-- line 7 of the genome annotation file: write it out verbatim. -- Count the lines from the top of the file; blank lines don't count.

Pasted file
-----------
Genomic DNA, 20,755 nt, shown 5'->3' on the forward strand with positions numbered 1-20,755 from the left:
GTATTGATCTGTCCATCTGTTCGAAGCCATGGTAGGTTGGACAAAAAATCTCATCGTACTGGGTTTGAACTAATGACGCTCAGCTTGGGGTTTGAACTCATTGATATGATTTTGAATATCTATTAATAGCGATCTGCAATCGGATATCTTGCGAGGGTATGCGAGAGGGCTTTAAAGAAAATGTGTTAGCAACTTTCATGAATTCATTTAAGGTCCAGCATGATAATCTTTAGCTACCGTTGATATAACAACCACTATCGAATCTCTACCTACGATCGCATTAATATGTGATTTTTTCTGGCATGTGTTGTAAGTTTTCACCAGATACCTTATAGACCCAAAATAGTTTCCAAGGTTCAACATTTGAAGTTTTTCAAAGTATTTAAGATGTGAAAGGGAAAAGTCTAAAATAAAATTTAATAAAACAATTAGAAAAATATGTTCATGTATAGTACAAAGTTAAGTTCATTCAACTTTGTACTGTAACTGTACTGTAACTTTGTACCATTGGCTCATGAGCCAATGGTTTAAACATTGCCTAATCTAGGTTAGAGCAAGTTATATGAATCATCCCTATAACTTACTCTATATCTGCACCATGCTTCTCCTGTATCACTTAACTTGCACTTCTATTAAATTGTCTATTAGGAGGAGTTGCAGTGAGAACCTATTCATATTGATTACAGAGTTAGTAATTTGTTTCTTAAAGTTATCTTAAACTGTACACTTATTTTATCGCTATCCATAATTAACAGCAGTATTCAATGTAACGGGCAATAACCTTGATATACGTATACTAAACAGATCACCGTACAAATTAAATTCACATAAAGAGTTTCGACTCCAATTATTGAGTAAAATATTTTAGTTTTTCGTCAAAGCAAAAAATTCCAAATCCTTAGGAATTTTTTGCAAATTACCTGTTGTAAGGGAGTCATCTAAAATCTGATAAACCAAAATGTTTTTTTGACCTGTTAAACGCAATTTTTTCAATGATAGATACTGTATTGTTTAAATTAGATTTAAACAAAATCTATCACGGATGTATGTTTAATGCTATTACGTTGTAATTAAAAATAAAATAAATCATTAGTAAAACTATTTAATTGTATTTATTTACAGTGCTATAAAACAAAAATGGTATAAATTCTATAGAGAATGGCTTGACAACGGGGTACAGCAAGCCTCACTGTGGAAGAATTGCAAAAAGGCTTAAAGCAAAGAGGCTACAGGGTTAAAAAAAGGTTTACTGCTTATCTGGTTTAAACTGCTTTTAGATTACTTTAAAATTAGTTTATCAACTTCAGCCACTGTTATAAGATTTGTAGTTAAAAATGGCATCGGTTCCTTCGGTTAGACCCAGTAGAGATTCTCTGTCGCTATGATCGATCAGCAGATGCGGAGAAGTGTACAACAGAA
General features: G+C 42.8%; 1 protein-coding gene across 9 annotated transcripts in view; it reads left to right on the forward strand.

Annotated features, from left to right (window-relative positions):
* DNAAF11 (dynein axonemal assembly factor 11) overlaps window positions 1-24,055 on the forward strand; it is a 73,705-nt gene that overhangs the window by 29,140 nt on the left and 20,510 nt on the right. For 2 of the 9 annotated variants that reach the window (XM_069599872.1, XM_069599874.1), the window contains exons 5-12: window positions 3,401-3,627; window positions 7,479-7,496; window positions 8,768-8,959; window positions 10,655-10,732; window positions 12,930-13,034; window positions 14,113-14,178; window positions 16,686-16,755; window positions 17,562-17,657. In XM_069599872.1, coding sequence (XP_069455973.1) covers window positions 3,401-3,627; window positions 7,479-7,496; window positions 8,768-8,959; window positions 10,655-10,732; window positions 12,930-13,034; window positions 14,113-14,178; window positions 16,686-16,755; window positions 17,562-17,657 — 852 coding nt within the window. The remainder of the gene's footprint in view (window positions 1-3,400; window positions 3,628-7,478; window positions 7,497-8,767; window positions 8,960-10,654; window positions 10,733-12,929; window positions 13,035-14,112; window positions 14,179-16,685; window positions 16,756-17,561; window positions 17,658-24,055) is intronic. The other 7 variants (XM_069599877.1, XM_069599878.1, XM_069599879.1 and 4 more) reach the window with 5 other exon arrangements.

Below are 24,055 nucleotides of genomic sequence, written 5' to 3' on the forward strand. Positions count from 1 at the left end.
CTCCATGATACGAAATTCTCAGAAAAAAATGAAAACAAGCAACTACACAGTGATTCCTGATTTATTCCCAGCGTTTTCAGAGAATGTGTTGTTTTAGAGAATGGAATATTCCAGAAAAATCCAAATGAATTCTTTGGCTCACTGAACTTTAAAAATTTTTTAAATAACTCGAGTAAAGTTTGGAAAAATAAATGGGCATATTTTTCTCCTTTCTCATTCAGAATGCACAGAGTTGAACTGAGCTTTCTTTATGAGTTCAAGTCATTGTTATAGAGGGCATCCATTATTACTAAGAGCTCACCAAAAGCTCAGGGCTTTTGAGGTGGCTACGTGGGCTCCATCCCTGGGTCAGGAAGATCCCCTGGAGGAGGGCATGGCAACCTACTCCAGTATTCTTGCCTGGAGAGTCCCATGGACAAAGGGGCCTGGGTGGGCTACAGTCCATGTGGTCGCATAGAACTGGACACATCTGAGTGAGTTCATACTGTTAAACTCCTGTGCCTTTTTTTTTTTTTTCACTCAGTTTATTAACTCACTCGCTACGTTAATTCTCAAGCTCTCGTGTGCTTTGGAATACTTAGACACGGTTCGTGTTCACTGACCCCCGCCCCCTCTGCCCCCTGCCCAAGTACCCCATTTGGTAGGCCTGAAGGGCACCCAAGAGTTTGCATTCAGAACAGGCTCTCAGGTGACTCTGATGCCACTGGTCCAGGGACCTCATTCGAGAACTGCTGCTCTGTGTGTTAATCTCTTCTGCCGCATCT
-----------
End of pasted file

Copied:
CTCCATGATACGAAATTCTCAGAAAAAAATGAAAACAAGCAACTACACAGTGATTCCTGATTTATTCCCAGCGTTTTCAGAGAATGTGTTGTTTTAGAGAATGGAATATTCCAGAAAAATCCAAATGAATTCTTTGGCTCACTGAACTTTAAAAATTTTTTAAATAACTCGAGTAAAGTTTGGAAAAATAAATGGGCATATTTTTCTCCTTTCTCATTCAGAATGCACAGAGTTGAACTGAGCTTTCTTTATGAGTTCAAGTCATTGTTATAGAGGGCATCCATTATTACTAAGAGCTCACCAAAAGCTCAGGGCTTTTGAGGTGGCTACGTGGGCTCCATCCCTGGGTCAGGAAGATCCCCTGGAGGAGGGCATGGCAACCTACTCCAGTATTCTTGCCTGGAGAGTCCCATGGACAAAGGGGCCTGGGTGGGCTACAGTCCATGTGGTCGCATAGAACTGGACACATCTGAGTGAGTTCATACTGTTAAACTCCTGTGCCTTTTTTTTTTTTTTCACTCAGTTTATTAACTCACTCGCTACGTTAATTCTCAAGCTCTCGTGTGCTTTGGAATACTTAGACACGGTTCGTGTTCACTGACCCCCGCCCCCTCTGCCCCCTGCCCAAGTACCCCATTTGGTAGGCCTGAAGGGCACCCAAGAGTTTGCATTCAGAACAGGCTCTCAGGTGACTCTGATGCCACTGGTCCAGGGACCTCATTCGAGAACTGCTGCTCTGTGTGTTAATCTCTTCTGCCGCATCT